{¶ 5} While Gallo waited in the hall outside the domestic-relations courtroom, which is just across the hall from Judge Lucci's judicial suite, he saw a man repeatedly exit Judge Lucci's judicial suite, look around the hall, and then re-enter the judicial suite. When Mr. Rymers appeared, Gallo met him and walked down the hall with him to discuss the case. As they were talking, Mrs. Rymers's counsel approached them and handed Gallo a copy of Judge Lucci's motion to intervene in the Rymerses' divorce proceeding. Gallo quickly read through the document and phoned his boss, Joseph Stafford, to determine how he should proceed. During that conversation, Gallo described the man he had seen in the hallway and Stafford told him that the description “sound[ed] like Judge Lucci.” After ending the phone call, Gallo resumed talking to Mr. Rymers. Gallo's back was to Judge Lucci's judicial suite, and Mr. Rymer was facing him. At one point, Mr. Rymers told him that Judge Lucci was standing outside the judicial suite looking in their direction. Gallo turned around and saw that the same man he had seen earlier was staring in their direction.

{¶ 6} When Gallo returned to his office after the pretrial conference, he prepared a memorandum for his supervisors summarizing the events that occurred at the courthouse. Two weeks later, Gallo filed a response to Lucci's motion to intervene and argued that intervention was prohibited by Civ.R. 75(B). He also argued that Lucci had violated Jud.Cond.R. 1.3 by “improperly using his position as presiding Judge to advance his own personal interests, by attempting to insert himself into an action in which he has no legitimate interest.” He further asserted that Lucci had violated Prof.Cond.R. 3.3 by (1) failing to cite in his motion to intervene controlling law (Civ.R.75(B)) that Lucci knew was directly adverse to his intervening in the divorce proceeding and (2) “engag[ing] in a pattern of harassing and threatening conduct toward the Defendant, Jeffery G. Rymers, and Joseph G. Stafford; and hav[ing] intimated on numerous occasions these threats, based upon [Lucci's] position as a presiding Judge in the Lake County Court of Common Pleas.”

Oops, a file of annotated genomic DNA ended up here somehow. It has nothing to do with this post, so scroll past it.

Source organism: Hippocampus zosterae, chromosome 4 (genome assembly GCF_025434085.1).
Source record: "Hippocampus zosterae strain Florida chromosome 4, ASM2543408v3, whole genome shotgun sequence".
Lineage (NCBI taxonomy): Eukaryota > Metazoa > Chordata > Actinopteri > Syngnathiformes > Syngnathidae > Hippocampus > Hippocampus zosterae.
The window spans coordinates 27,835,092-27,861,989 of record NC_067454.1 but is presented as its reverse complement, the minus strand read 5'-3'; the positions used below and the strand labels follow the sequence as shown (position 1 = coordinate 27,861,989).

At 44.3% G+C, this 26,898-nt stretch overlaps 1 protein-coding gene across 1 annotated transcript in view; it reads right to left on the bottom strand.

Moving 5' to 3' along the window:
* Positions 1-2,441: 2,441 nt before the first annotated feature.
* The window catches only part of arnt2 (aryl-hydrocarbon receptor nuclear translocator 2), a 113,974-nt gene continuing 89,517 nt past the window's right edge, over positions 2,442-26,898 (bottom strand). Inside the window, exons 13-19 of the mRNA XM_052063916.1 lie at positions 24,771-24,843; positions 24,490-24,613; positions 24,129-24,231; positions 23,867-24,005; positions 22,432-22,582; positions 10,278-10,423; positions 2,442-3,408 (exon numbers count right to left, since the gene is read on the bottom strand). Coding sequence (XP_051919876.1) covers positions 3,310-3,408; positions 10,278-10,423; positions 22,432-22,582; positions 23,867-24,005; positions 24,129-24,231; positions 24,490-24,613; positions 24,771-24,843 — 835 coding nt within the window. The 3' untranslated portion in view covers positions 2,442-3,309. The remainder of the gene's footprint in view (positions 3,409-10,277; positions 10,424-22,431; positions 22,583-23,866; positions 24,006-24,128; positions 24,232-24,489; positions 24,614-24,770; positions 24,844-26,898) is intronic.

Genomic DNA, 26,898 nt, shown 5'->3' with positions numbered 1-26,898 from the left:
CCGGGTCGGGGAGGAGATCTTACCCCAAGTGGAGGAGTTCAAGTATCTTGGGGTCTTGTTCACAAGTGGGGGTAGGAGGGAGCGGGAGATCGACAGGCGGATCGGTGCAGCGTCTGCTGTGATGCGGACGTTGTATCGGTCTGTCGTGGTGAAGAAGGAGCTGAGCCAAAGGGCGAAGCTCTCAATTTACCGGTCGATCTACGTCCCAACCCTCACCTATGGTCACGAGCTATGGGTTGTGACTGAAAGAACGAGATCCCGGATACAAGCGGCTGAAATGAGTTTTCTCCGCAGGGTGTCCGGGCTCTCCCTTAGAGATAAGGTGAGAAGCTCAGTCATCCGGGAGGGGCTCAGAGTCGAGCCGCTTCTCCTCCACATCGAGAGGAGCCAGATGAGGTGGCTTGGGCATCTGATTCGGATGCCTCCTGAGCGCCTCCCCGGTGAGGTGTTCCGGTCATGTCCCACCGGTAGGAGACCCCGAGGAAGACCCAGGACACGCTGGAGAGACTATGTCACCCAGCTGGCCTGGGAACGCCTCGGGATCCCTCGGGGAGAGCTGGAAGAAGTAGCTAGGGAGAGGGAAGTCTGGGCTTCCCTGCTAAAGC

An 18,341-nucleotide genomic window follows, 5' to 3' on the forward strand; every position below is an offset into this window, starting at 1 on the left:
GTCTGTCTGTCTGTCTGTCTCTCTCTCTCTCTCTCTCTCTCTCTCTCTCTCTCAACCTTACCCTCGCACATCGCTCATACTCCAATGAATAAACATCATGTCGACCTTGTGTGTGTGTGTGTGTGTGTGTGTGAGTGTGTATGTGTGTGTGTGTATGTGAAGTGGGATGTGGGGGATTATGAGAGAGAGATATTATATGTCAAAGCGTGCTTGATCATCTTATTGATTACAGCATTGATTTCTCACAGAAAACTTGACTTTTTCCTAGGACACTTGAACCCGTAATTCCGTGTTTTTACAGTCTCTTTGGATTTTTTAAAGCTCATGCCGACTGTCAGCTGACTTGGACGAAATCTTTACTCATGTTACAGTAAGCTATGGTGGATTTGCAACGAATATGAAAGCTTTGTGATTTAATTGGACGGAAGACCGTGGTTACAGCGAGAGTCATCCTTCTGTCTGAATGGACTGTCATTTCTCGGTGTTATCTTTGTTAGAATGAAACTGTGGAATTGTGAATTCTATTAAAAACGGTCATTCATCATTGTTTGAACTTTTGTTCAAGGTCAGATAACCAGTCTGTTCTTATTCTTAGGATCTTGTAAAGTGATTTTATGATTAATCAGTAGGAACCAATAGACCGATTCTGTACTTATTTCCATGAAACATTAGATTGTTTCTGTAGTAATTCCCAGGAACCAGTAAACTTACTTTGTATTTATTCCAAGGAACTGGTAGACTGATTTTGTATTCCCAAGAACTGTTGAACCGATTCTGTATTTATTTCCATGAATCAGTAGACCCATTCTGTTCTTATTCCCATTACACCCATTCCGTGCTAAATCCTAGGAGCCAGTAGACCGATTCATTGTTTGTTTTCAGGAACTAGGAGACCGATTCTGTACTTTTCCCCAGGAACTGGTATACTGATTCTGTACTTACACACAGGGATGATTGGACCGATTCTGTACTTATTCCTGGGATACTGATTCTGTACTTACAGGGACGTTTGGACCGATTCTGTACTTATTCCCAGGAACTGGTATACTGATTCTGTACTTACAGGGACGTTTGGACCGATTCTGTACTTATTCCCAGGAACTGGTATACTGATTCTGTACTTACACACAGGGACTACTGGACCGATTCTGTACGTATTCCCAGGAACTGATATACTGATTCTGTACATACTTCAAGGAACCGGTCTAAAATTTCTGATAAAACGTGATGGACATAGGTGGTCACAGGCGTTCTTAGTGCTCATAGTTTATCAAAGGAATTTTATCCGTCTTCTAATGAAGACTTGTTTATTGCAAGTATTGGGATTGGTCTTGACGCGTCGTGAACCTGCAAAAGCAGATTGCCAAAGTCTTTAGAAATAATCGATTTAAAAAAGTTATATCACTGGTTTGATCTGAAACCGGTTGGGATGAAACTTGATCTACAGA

{¶ 7} Gallo supported these allegations with affidavits from himself and Mr. Rymers attesting that on the day of the pretrial hearing, they had seen Judge Lucci standing in the hallway outside his judicial suite, staring at Mr. Rymers. Mr. Rymers further attested that he had felt intimidated and threatened by this conduct. Gallo also submitted an affidavit from Stafford addressing Judge Lucci's allegation that Stafford's representing Mr. Rymers was a conflict of interest because Lucci had consulted Stafford regarding his divorce. Gallo signed and filed the opposition brief on June 17, 2009. He resigned his position at Stafford's firm approximately one week later for reasons unrelated to the Rymers case.